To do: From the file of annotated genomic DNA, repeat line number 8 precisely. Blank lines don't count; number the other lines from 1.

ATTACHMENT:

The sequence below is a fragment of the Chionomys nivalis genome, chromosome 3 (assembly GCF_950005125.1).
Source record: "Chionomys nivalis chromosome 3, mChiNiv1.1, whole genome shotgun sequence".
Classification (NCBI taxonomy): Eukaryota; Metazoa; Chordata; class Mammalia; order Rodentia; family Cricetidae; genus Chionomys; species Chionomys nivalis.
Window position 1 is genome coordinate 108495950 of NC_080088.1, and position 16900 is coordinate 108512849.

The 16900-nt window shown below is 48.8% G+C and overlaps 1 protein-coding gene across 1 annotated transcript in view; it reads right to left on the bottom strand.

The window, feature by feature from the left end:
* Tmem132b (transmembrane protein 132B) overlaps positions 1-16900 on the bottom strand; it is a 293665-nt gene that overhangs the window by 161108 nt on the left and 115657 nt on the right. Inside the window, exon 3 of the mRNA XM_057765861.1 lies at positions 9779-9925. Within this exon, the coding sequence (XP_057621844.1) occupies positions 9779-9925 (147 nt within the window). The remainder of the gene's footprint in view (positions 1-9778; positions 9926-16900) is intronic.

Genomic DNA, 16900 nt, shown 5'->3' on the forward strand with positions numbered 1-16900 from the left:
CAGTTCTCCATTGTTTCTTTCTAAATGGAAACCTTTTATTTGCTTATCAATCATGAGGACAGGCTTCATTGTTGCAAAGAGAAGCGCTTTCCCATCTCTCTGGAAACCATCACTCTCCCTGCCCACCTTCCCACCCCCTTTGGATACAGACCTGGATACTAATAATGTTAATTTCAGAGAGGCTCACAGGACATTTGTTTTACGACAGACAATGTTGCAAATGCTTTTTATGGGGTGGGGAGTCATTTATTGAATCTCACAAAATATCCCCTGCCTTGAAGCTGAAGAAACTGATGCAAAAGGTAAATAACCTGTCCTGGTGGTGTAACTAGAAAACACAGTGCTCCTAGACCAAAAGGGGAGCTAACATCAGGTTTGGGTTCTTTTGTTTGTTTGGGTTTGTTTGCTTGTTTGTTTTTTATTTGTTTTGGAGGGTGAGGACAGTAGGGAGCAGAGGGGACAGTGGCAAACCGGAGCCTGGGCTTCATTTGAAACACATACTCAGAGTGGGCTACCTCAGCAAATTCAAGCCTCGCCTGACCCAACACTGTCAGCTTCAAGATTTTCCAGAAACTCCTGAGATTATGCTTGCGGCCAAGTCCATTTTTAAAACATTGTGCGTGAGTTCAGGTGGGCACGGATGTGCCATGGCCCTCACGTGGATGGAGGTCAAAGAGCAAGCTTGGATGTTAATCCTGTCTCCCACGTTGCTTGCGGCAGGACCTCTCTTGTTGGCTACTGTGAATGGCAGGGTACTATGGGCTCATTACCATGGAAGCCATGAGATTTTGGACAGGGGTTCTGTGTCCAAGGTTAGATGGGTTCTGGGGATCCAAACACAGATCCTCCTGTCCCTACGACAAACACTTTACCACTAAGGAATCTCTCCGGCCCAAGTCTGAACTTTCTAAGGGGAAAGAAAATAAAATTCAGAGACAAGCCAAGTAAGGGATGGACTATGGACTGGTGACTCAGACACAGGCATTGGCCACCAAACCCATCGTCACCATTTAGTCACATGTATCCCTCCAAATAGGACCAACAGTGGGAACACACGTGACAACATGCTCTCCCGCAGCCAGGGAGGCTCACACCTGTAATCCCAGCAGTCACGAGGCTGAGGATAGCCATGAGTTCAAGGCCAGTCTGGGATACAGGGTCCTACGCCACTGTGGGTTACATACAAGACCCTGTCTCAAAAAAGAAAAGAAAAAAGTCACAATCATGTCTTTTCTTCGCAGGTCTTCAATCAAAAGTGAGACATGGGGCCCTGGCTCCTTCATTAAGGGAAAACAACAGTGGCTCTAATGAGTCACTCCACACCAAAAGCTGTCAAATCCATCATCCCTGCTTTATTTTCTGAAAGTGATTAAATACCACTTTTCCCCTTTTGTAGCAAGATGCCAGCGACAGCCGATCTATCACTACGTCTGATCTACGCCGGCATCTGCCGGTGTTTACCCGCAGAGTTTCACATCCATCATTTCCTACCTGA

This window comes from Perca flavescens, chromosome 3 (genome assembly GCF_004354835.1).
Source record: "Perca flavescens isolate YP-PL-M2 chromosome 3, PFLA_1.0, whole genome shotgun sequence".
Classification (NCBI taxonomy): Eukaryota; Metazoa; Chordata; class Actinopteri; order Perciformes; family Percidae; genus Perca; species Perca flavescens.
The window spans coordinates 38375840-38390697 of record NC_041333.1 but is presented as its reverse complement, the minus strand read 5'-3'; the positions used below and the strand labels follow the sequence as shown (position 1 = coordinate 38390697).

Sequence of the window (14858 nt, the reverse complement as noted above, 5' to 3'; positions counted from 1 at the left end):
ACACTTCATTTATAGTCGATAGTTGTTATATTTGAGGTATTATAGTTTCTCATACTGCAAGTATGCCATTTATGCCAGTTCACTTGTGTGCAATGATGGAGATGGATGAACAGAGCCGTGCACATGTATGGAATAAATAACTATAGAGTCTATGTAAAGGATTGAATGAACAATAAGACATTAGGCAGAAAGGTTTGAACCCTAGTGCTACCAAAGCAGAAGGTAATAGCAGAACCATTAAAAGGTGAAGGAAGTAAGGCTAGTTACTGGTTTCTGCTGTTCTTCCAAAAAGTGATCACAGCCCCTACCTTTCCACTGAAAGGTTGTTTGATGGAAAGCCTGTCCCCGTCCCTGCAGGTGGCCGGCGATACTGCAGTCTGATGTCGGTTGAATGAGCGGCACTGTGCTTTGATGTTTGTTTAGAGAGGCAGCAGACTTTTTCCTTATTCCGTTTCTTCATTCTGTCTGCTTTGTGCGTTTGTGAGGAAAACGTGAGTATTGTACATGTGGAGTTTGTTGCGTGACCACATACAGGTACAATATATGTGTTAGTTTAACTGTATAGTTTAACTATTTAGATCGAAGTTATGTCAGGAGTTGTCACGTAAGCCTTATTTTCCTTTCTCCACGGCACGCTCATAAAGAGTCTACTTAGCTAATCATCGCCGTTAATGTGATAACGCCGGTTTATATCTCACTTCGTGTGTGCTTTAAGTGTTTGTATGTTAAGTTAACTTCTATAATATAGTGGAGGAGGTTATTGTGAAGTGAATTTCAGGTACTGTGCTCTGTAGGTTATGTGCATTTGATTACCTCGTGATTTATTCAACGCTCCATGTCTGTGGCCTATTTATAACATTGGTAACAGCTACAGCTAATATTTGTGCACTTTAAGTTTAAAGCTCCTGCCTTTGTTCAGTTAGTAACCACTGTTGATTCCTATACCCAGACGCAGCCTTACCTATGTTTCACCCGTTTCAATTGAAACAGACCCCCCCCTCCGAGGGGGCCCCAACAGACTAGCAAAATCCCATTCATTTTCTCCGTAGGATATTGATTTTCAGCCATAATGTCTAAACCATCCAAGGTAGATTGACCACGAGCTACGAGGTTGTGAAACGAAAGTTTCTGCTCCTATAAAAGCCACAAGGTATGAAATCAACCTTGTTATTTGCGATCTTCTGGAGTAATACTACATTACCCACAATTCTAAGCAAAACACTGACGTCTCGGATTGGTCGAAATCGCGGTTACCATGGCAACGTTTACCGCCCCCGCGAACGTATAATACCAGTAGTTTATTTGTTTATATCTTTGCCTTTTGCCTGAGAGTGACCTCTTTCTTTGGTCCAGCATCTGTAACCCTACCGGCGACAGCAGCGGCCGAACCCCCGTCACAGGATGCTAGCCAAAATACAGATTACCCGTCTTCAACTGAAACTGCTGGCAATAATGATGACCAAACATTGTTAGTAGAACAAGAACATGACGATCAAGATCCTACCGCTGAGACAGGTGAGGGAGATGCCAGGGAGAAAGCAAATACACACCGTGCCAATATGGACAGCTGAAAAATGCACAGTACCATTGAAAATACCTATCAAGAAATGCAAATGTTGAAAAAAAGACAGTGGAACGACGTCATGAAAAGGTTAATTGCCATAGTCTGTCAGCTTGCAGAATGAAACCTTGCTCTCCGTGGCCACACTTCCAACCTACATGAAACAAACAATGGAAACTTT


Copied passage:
Genomic DNA, 16900 nt, shown 5'->3' on the forward strand with positions numbered 1-16900 from the left: